• Sovereignty of the state emerges as the political model in the west to the present


Henry bourbon of navarre1

Henry Bourbon of Navarre

  • A Politique

  • Pragmatist and would use the Politique idea to gain the throne

  • Jean Bodin

    • first to discuss the modern theory of sovereignty

    • every society must have one power strong enough to give law

    • in France = absolutism

    • Sovereignty of the state emerges as the political model in the west to the present


End of the wars reconstruction under henry iv

End of the Wars: Reconstruction under Henry IV

  • 1589 Henry III of France and Henry of Guise are assassinated

    • next legal inheritor is Henry Bourbon (of Navarre) (Henry IV)


End of the wars reconstruction under henry iv1

End of the Wars: Reconstruction under Henry IV

  • 1589 Henry III of France and Henry of Guise are assassinated

    • next legal inheritor is Henry Bourbon (of Navarre) (Henry IV)

    • Henry of Navarre brings the Bourbon dynasty to the throne

      • a Huguenot but recognized that Catholicism was the faith of the majority

      • Converts to Catholicism in 1593

        • “Paris is well worth a mass.”


End of the wars reconstruction under henry iv2

End of the Wars: Reconstruction under Henry IV

  • Henry of Navarre brings the Bourbon dynasty to the throne

    • a Huguenot but recognized that Catholicism was the faith of the majority

    • Converts to Catholicism in 1593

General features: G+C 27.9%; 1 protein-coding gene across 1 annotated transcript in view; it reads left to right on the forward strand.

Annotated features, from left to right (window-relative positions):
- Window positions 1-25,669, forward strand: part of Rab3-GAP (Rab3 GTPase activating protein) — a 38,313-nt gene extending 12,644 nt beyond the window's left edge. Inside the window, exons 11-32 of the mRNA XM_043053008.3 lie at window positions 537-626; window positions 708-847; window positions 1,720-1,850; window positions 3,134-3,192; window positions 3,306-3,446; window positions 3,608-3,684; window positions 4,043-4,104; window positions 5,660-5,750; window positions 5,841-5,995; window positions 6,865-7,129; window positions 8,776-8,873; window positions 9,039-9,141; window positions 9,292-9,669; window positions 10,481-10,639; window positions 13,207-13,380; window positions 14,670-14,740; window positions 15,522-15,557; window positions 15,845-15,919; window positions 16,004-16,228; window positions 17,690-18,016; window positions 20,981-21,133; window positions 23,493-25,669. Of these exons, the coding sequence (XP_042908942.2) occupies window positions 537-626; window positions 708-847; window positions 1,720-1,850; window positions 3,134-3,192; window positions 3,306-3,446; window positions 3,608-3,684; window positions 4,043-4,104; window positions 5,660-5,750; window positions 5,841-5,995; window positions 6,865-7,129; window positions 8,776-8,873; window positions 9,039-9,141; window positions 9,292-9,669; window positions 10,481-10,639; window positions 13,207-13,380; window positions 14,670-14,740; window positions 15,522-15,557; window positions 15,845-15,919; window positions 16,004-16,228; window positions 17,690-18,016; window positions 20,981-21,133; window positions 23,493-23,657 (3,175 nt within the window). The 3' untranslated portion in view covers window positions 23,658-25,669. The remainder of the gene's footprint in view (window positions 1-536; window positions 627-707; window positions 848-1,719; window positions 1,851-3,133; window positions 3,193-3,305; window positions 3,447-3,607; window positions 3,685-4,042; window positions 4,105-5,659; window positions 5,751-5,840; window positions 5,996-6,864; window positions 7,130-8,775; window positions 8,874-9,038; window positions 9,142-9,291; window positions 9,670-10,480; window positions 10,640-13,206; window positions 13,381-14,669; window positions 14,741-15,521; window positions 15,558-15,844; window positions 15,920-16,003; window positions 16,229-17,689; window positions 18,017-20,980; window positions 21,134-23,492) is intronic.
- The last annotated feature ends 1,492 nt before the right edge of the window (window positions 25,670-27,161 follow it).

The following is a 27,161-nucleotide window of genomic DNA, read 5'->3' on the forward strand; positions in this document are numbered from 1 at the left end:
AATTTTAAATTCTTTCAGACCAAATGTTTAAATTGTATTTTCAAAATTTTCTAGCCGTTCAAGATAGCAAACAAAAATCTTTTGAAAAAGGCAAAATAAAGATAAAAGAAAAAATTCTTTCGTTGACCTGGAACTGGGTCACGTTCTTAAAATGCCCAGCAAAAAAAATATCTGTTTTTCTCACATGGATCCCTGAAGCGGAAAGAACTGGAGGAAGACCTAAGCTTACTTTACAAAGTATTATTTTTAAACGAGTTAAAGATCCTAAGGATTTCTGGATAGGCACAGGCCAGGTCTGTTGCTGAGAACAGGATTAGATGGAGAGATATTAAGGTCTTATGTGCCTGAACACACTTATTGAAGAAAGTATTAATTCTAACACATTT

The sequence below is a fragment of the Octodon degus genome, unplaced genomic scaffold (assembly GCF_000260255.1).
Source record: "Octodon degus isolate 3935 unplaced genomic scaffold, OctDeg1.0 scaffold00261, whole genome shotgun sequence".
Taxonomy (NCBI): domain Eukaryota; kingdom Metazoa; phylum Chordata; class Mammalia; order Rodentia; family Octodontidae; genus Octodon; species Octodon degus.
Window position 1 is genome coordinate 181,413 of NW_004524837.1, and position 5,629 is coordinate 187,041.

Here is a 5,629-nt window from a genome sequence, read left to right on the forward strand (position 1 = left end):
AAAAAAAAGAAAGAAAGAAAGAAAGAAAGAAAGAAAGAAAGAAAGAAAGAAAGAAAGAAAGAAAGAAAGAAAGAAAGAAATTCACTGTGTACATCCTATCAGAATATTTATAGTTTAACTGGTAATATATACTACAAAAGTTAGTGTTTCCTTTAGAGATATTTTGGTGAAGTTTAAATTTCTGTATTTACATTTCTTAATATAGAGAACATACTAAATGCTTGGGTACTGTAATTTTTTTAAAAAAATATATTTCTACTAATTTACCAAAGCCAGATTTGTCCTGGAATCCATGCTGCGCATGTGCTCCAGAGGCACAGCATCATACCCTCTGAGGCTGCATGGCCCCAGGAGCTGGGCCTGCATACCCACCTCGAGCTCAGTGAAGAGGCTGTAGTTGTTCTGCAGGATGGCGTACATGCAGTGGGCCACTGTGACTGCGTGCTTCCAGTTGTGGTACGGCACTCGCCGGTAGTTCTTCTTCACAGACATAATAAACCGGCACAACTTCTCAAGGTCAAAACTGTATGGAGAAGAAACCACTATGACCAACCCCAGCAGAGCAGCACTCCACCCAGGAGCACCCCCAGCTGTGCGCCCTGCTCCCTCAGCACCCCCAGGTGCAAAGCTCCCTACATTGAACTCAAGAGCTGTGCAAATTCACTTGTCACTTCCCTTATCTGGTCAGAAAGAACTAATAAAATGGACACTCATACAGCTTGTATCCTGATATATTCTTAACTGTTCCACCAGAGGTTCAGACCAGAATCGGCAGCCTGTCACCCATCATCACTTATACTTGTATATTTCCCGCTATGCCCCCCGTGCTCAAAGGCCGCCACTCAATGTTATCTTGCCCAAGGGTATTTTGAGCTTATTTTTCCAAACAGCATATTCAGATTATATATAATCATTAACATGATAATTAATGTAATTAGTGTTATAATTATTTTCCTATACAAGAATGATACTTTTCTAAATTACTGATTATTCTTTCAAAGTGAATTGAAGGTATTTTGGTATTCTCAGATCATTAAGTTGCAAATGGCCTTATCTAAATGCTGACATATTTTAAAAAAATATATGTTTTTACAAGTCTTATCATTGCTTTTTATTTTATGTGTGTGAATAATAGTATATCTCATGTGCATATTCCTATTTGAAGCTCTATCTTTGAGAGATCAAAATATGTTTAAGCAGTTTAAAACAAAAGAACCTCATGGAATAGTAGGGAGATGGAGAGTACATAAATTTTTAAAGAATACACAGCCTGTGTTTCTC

• “Paris is well worth a mass.”


End of the wars reconstruction under henry iv3

End of the Wars: Reconstruction under Henry IV

  • Issued the Edict of Nantes to quiet the Huguenots

    • Protestants’ civil rights were protected

    • Gave Protestants the rights to defend themselves and maintain private armies (had 100 fortified towns)

    • Parlements refused to recognize the Edict

    • Silenced them by granting favors to Jesuits


Section 3 15

End of the Wars: Reconstruction under Henry IV

  • Henry IV began rebuilding France:

    • “A chicken in the pot for every Frenchmen”

    • repaired roads, began rebuilding of business, ect.

      • Never summoned the estates general

      • Laid the foundations for absolutism

      • 1610: Henry IV was killed by Catholic fanatic


Cardinal richelieu

Cardinal Richelieu

  • Governments of Marie de Medici and her son Louis XIII administered by Cardinal Richelieu

  • Cardinal but really a politique


Cardinal richelieu1

Cardinal Richelieu

  • Governments of Marie de Medici and her son Louis XIII administered by Cardinal Richelieu

  • Cardinal but really a politique

  • Advanced mercantilism

  • Encouraged nobility to develop interests in commerce without loss of title or status

  • Encouraged merchants with grants of titles of nobility

  • Developed “commercial companies”


Peace of alais

Peace of Alais

  • Prohibits private warfare and orders the destruction of fortified castles not used by the king

  • Peace of Alais amends the Edict of Nantes after Protestant uprising is put down

Cardinal Richelieu at the Siege of La Rochelle.


Peace of alais1

Peace of Alais

  • Prohibits private warfare and orders the destruction of fortified castles not used by the king

  • Peace of Alais amends the Edict of Nantes after Protestant uprising is put down

  • Huguenots can not share political power, can not keep private armies

  • Huguenots can practice Protestantism

  • Path toward absolutism is being widened